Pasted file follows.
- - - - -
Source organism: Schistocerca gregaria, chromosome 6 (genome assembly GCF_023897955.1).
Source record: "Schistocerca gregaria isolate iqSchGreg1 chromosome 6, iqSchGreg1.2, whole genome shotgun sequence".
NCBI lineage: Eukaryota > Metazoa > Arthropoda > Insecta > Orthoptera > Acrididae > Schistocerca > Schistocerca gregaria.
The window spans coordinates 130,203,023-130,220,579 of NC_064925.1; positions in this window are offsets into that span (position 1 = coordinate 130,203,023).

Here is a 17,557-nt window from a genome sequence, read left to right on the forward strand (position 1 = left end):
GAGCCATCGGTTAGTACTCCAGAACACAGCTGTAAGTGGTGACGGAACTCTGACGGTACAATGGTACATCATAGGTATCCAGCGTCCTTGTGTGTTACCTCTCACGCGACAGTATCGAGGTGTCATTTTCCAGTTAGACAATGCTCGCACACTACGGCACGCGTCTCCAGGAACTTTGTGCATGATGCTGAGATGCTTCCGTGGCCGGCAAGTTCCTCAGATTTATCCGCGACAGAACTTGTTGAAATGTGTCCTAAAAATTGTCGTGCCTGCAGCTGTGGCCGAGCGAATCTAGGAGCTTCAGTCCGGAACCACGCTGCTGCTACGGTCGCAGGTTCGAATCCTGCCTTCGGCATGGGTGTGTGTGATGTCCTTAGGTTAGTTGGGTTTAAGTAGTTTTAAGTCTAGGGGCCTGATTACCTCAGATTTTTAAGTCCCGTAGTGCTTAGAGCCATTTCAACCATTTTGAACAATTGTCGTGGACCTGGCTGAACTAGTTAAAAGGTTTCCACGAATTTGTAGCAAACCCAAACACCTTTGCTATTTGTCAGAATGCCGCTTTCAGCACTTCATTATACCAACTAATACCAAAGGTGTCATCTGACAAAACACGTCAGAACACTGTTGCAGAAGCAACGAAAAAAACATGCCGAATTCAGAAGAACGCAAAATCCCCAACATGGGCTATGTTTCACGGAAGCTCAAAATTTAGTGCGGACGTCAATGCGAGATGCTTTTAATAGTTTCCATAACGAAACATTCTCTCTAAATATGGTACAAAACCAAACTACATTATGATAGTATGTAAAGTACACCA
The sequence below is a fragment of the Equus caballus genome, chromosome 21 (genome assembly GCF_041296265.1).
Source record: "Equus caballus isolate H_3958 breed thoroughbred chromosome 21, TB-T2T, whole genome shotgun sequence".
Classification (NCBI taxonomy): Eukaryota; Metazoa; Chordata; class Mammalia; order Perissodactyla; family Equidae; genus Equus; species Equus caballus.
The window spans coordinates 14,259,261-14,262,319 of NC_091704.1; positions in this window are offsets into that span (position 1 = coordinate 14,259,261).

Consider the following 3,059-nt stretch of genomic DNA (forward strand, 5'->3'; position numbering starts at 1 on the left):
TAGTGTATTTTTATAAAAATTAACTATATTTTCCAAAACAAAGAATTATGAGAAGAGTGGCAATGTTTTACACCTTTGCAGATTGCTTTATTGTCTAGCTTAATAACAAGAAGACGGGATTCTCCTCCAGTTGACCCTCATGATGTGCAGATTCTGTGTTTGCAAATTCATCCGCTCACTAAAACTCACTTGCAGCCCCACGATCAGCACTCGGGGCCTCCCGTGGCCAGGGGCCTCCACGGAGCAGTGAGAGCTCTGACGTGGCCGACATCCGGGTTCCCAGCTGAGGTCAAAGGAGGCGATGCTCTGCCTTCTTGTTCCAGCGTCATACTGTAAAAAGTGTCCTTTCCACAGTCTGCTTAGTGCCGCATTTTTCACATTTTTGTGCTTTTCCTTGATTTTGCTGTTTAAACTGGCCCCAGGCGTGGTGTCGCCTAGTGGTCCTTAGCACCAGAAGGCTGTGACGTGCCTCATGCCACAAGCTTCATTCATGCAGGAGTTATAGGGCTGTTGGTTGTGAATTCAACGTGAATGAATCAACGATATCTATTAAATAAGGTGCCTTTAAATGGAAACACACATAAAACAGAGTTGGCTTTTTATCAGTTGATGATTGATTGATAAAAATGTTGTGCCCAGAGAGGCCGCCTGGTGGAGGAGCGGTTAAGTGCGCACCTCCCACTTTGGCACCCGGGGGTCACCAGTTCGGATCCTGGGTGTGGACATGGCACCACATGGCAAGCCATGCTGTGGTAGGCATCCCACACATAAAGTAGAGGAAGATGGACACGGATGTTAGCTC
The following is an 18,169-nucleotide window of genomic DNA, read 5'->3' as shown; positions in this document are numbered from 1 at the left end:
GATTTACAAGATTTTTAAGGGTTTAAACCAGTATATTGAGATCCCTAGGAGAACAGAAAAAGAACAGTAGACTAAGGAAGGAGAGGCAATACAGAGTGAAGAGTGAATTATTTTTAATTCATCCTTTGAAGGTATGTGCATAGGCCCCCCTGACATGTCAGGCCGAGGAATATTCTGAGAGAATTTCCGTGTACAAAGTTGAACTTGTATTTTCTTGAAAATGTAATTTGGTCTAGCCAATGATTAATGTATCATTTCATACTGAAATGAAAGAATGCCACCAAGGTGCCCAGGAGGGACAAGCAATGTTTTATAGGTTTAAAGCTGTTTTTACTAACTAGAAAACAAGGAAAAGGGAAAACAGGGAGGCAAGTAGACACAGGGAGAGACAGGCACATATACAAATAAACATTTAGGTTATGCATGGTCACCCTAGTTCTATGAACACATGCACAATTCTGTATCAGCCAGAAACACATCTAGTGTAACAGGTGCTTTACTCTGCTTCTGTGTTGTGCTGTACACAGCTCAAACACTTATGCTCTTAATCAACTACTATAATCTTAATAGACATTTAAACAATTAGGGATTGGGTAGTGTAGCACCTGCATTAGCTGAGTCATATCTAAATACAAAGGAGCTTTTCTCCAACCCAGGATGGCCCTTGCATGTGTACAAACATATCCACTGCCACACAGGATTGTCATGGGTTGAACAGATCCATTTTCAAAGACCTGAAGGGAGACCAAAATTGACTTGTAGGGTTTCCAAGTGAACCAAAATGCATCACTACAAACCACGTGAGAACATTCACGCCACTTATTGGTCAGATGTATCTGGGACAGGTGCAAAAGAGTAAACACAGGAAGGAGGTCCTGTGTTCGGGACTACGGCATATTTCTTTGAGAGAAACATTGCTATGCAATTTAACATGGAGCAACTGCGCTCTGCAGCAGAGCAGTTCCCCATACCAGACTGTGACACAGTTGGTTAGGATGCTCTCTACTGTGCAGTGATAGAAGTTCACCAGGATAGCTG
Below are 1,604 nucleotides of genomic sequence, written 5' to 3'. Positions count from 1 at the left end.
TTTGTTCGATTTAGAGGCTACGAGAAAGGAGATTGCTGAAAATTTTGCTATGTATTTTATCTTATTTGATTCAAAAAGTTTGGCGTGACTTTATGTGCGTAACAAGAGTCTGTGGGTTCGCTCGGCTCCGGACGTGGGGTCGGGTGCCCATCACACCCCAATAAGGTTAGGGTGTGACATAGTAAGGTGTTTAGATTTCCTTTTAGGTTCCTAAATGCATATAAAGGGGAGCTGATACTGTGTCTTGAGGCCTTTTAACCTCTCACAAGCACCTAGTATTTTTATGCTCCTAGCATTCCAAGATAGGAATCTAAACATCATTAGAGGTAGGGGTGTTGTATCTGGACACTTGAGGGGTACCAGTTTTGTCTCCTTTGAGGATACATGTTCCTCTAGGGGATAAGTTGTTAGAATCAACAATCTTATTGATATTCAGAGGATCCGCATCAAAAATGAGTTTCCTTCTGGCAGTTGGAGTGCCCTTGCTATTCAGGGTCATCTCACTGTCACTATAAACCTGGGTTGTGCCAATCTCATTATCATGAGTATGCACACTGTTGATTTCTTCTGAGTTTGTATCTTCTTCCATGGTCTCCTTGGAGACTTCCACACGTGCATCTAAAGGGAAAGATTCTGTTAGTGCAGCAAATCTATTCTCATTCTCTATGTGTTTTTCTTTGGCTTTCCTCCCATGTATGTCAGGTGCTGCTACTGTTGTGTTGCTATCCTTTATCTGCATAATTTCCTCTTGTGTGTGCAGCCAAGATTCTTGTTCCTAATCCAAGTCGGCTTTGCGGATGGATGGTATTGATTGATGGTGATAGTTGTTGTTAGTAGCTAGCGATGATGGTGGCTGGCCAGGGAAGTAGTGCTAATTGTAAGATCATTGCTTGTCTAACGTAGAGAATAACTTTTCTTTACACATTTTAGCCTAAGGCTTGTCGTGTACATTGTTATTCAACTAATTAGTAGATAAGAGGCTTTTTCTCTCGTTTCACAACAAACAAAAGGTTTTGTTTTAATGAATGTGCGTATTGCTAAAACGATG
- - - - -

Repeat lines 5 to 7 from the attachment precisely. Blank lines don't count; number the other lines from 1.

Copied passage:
Here is a 17,557-nt window from a genome sequence, read left to right on the forward strand (position 1 = left end):
GAGCCATCGGTTAGTACTCCAGAACACAGCTGTAAGTGGTGACGGAACTCTGACGGTACAATGGTACATCATAGGTATCCAGCGTCCTTGTGTGTTACCTCTCACGCGACAGTATCGAGGTGTCATTTTCCAGTTAGACAATGCTCGCACACTACGGCACGCGTCTCCAGGAACTTTGTGCATGATGCTGAGATGCTTCCGTGGCCGGCAAGTTCCTCAGATTTATCCGCGACAGAACTTGTTGAAATGTGTCCTAAAAATTGTCGTGCCTGCAGCTGTGGCCGAGCGAATCTAGGAGCTTCAGTCCGGAACCACGCTGCTGCTACGGTCGCAGGTTCGAATCCTGCCTTCGGCATGGGTGTGTGTGATGTCCTTAGGTTAGTTGGGTTTAAGTAGTTTTAAGTCTAGGGGCCTGATTACCTCAGATTTTTAAGTCCCGTAGTGCTTAGAGCCATTTCAACCATTTTGAACAATTGTCGTGGACCTGGCTGAACTAGTTAAAAGGTTTCCACGAATTTGTAGCAAACCCAAACACCTTTGCTATTTGTCAGAATGCCGCTTTCAGCACTTCATTATACCAACTAATACCAAAGGTGTCATCTGACAAAACACGTCAGAACACTGTTGCAGAAGCAACGAAAAAAACATGCCGAATTCAGAAGAACGCAAAATCCCCAACATGGGCTATGTTTCACGGAAGCTCAAAATTTAGTGCGGACGTCAATGCGAGATGCTTTTAATAGTTTCCATAACGAAACATTCTCTCTAAATATGGTACAAAACCAAACTACATTATGATAGTATGTAAAGTACACCA
The sequence below is a fragment of the Equus caballus genome, chromosome 21 (genome assembly GCF_041296265.1).